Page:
Why Jim Carr will be the loneliest cabinet minister

Source: The Globe and Mail

Written by: Jeffrey Simpson – National affairs columnist

The minister of the environment used to be the loneliest person in the federal cabinet. He or she held a portfolio that had no natural allies and many natural enemies among the departments in Liberal, Progressive Conservative and Conservative cabinets.

Today, in the Justin Trudeau cabinet, the Environment Minister is surrounded by allies, and is charged by the Prime Minister with co-operating with them, whereas the Natural Resources Minister is the loneliest minister. The change from the past could not be more complete.

In the past, Environment was considered by definition to be a big-spending department. It was therefore checked, and sometimes checkmated, by spending watchdogs in the Finance Department and Treasury Board.

Natural Resources, whose mandate was to promote natural resources industries, provided a natural, structural foe of the Environment Department. So, too, were the Agriculture and Fisheries departments, whose client groups (farmers and fishermen) groaned at what they saw as excessive environmental regulations. Transport Canada occasionally cocked a skeptical eye at Environment’s intrusions into transportation decisions.

How the tables have turned. Consider, for example, the mandate letter Mr. Trudeau sent to Natural Resources Minister Jim Carr.

In the past, the natural resources minister’s job was to promote the development and shipping of Canada’s natural resources. A huge number of jobs and indeed whole communities depended on those industries. Governments needed the revenues these industries produced. The country’s trade balance was influenced by the export of these products.

In the mandate letter for the Natural Resources Minister, however, there are 11 references to “clean technologies,” “renewable energy,” “pressing environmental challenges,” “reduce environmental impacts” and the like. The only reference to actually developing resources is the phrase that the minister’s “overarching goal will be to ensure that our resource sector remains a source of jobs, prosperity and opportunity.” But even this injunction is qualified with development being “in a world that increasingly values sustainable practices and low carbon processes.”

The Natural Resources mandate letter rather reads as if it were intended for the Environment Minister. In this government, natural resources development is an orphan and the environment has many fathers.

Many other mandate letters are replete with the kind of environmental message contained in the one sent to Natural Resources; none is replete with references to the jobs and money resource development brings, and has always brought, to the Canadian economy. If the Conservatives stood accused of tilting one way in excessively promoting resource development, the Liberal government is certainly tilting the other.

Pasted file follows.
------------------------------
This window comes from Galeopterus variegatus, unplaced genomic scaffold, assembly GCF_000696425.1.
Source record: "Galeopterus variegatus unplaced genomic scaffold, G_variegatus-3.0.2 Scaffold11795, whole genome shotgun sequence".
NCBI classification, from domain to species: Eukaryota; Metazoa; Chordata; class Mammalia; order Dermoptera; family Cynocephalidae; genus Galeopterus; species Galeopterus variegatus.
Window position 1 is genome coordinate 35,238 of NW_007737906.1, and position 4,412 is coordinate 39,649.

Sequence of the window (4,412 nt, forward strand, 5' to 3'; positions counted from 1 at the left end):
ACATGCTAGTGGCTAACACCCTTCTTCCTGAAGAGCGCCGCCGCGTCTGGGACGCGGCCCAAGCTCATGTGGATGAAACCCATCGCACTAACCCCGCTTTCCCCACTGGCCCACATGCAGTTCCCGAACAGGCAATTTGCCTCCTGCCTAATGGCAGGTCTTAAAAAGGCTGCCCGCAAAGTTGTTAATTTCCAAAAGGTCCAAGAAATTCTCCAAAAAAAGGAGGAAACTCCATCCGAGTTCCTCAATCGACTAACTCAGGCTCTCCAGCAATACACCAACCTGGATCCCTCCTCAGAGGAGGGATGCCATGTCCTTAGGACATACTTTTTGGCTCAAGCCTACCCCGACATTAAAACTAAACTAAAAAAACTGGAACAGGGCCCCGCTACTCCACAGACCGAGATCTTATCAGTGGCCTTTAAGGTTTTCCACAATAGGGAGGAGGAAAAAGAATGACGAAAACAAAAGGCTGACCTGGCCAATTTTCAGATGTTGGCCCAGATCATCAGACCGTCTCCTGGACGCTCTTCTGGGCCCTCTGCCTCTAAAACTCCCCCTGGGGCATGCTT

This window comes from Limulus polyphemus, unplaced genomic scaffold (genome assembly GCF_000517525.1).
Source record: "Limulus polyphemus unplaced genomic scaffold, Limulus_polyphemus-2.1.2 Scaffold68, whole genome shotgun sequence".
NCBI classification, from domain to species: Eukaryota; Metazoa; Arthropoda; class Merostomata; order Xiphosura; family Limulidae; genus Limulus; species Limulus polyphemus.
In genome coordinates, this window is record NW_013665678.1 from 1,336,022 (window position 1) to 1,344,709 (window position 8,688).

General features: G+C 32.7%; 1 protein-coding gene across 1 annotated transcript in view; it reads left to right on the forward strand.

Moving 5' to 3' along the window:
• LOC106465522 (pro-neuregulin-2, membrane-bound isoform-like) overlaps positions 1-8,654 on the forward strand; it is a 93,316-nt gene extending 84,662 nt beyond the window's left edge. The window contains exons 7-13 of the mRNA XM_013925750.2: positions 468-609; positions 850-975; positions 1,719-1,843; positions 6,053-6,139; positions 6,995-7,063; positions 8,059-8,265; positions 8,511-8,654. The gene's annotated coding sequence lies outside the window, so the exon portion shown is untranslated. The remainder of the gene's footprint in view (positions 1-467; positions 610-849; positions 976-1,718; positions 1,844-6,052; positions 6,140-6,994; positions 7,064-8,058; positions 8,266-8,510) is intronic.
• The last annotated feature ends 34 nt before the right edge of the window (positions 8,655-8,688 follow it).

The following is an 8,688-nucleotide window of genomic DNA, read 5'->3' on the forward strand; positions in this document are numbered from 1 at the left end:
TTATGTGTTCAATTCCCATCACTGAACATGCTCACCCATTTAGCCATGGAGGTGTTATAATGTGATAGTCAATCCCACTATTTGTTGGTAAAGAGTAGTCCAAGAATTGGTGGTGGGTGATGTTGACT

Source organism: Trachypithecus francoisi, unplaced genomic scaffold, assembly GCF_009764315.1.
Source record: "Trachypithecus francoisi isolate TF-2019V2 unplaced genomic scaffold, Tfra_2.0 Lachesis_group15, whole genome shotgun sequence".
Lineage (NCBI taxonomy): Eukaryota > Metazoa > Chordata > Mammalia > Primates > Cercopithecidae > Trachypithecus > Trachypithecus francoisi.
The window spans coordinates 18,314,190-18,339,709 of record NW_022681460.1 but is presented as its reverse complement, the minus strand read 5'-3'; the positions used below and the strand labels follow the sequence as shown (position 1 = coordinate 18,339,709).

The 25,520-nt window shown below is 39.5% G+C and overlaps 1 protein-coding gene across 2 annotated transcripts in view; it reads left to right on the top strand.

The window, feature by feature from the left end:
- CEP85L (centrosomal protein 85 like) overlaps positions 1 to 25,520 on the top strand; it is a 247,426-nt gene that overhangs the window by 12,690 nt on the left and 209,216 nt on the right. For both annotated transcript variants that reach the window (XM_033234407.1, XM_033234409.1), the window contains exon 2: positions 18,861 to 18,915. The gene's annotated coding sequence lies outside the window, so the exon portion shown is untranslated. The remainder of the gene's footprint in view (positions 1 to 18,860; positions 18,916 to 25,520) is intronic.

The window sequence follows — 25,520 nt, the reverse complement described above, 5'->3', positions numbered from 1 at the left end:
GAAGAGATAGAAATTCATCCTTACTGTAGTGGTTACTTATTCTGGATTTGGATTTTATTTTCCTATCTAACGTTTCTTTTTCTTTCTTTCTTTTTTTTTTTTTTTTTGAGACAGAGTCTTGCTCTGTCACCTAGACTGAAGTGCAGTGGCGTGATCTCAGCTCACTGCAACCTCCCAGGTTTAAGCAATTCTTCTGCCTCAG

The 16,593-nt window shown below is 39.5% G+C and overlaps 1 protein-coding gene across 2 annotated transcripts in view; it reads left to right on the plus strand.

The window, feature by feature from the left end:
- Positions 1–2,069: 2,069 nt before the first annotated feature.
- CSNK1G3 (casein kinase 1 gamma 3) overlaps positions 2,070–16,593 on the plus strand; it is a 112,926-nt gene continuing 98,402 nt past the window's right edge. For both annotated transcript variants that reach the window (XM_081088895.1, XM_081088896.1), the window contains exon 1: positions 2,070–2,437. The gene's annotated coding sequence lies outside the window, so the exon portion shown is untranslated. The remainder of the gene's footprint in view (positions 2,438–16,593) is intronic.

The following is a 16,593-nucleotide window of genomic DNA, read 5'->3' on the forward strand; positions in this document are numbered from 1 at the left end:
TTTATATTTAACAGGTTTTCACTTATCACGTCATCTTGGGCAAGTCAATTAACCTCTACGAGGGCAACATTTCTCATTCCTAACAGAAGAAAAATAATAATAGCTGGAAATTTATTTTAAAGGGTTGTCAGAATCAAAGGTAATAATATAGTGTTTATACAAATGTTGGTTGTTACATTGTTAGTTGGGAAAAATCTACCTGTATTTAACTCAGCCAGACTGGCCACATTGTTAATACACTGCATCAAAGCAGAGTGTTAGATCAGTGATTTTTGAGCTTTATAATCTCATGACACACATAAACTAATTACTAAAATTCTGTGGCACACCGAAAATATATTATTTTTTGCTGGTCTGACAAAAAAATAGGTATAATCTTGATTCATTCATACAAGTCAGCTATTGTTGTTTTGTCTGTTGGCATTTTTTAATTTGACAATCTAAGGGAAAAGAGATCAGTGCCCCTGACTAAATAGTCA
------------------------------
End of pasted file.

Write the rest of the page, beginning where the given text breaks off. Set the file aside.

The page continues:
The Natural Resources Minister, therefore, has no natural allies in this cabinet in trying to promote development, but Mr. Carr will have plenty of foes. Unless, of course, he and the government can change the regulatory framework, simultaneously placing additional time and money costs on companies while getting faster and better end results.

The belief in this improbability runs deep in contemporary Liberal thinking: that if regulatory processes are made more “robust” (a fashionable new word in policy talk) by taking even more account of environmental issues and aboriginal points of view, these processes will become more legitimate, will somehow achieve more of that opaque thing called “social licence,” will render more sensitive decisions and ultimately will increase approval rates for projects.

So the Natural Resources Minister is instructed to “restore robust oversight and thorough environmental assessments … while working with provinces and territories to avoid duplication.” (Nice work if you can get it.)

Canadians, especially aboriginal groups, must be allowed a greater role in “reviewing and monitoring major resources development projects.” And proponents will be required to “choose the best technologies available to reduce environmental impacts.”

The theory here is that those environmentalists and aboriginal groups that systematically oppose resource development of almost any kind are really upset about the process, so if the process were lengthened and strengthened, they would drop their opposition and projects could proceed.

But in many cases, complaints about process, some of which might be justified, are really complaints about the outcome that the opponents are preordained to oppose, regardless of process. The Liberals will find this out soon enough, once their theory has been put to the test.

In the meantime, the lonely Mr. Carr, who is a decent man from Winnipeg with long experience in politics and business, will find it increasingly hard to get anything done, at least with anything approximating speed.